Bernanke has been accused (complimented in my book) of being an academic instead of a market insider but that may just be what brought us relief. During Bernanke’s days as a Princeton professor one of his personal sources was a book entitled “Lombard Street” written by a British journalist, Walter Bagehot in 1873. The following passage is very familiar on this side of 8/16, “In times of ‘internal discredit’ -- when uncertainty leads private players to pull back -- the prescription to the central bank is: Lend freely.”
And further, "A panic...is a species of neuralgia, and according to the rules of science you must not starve it," Bagehot wrote. "The holders of the cash reserve" -- today's central banks -- "must be ready...to advance it most freely for the liabilities of others. They must lend to merchants, to minor bankers, to 'this man and that man,' whenever the security is good."
Through all our history, to the last,
In the hour of darkness and peril and need,
The people will waken and listen to hear. . .
So many answers lie in history and Bernanke seems to be a man who can apply lessons learned through history. “In the Panic of 1907, the stock market crashed, the U.S. slid into recession and bank runs broke out across the country. Famed financier J.P. Morgan organized other bankers to direct credit to troubled banks, secure international lines of credit and buy stock, and calm was restored.”
In a January speech, Bernanke noted that the Fed was founded "in response to the periodic episodes of banking panics and other forms of financial instability that had plagued the U.S. economy during the 19th and early 20th centuries." After the Federal Reserve was founded in 1913, banks were able to access the discount window, the same mechanism the Fed is now using to stimulate a willingness to lend.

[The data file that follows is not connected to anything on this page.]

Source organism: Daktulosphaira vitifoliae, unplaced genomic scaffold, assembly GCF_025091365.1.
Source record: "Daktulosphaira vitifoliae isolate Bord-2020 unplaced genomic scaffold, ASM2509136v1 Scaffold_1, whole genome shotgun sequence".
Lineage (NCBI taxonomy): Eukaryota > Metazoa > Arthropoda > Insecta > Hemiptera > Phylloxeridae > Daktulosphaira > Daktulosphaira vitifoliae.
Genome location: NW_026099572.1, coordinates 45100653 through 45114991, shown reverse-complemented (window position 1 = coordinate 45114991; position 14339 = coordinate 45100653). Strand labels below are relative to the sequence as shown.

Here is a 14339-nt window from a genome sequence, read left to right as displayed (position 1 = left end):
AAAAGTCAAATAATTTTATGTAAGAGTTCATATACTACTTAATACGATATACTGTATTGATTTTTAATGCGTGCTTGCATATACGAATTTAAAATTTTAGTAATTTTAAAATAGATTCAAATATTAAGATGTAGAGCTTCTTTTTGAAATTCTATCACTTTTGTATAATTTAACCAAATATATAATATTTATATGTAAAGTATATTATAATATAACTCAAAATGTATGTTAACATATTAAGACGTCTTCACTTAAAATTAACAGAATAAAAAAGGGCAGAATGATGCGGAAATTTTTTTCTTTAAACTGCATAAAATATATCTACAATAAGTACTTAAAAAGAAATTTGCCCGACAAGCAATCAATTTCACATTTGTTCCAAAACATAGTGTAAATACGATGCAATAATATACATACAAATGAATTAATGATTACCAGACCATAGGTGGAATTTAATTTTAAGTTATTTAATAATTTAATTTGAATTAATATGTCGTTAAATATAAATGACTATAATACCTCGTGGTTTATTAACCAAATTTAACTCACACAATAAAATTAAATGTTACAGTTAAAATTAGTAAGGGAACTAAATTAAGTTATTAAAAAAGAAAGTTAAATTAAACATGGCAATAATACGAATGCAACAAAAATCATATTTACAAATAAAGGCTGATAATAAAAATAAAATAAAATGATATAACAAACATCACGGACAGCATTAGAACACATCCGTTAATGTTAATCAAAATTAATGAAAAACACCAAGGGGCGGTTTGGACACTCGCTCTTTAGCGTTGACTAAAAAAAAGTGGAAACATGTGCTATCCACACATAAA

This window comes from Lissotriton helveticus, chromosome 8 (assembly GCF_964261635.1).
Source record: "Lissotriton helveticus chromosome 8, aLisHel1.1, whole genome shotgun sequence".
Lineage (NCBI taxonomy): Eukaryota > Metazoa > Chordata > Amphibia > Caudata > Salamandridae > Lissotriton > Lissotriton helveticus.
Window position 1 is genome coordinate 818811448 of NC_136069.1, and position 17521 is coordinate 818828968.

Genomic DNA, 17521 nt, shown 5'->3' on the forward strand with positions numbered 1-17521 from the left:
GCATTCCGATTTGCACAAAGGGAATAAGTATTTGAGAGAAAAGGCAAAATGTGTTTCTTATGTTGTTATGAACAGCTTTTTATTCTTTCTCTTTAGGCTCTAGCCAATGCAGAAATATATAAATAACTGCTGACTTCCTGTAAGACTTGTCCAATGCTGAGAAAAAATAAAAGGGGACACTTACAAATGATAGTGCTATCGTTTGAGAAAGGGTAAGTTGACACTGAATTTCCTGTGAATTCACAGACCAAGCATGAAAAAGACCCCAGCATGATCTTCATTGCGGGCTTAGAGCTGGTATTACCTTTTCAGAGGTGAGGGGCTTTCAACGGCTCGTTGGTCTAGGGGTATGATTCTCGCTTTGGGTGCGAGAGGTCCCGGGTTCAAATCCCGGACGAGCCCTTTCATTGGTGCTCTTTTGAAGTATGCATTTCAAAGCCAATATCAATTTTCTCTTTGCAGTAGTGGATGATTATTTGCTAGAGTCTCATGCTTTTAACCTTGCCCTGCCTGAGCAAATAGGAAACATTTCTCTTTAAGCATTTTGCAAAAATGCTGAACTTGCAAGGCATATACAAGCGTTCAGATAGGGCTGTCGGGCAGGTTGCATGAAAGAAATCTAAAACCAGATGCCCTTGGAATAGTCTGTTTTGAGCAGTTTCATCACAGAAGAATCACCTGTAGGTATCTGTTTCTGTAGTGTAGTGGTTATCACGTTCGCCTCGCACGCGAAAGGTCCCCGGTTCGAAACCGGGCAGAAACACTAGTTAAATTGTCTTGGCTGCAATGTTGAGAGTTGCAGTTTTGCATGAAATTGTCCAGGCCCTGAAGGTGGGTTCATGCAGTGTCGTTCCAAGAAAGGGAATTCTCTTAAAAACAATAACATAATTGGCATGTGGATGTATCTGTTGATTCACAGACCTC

A cry of defiance, and not of fear,
A voice in the darkness, a knock at the door,
And a word that shall echo for evermore!
“This week, the Fed will find out if it did enough to bolster the confidence that was in such short supply last week, when investors refused to buy or accept as collateral securities that in normal times would be of unquestioned worth.”
The Fed "really wanted to drive home the point that if [bankers] were complaining about not being able to borrow money against liquid, high-quality securities -- mortgages -- we have no more basis for complaint. We were all given a clear message," says one banker.
The people will waken and listen to hear
The hurrying hoof-beats of that steed,
And the midnight message of Paul Revere.
September 18th will be the next day of reckoning. Much is at stake.
Longfellow’s “The Midnight Ride of Paul Revere” was obtained from Amy Ridnour’s National Center Blog, a Project for the National Center for Public Policy Research. Definietely worth checking out. Not only can you find poetry as evidenced above, you can also find such esoteric postings as:
"Possibly Non-Existent Mouse Shatters Family's Dreams"
A Wyoming family's dream to build an indoor horse-riding arena on their property is on hold because the area on which they want to build is designated critical habitat for Preble's Meadow Jumping Mouse - whose existence as a separate, identifiable species is being debated.
Amy is the mother of 3 second graders, which might explain the esoteric part, and the President of the National Center for Public Policy Research. Where does she find the time?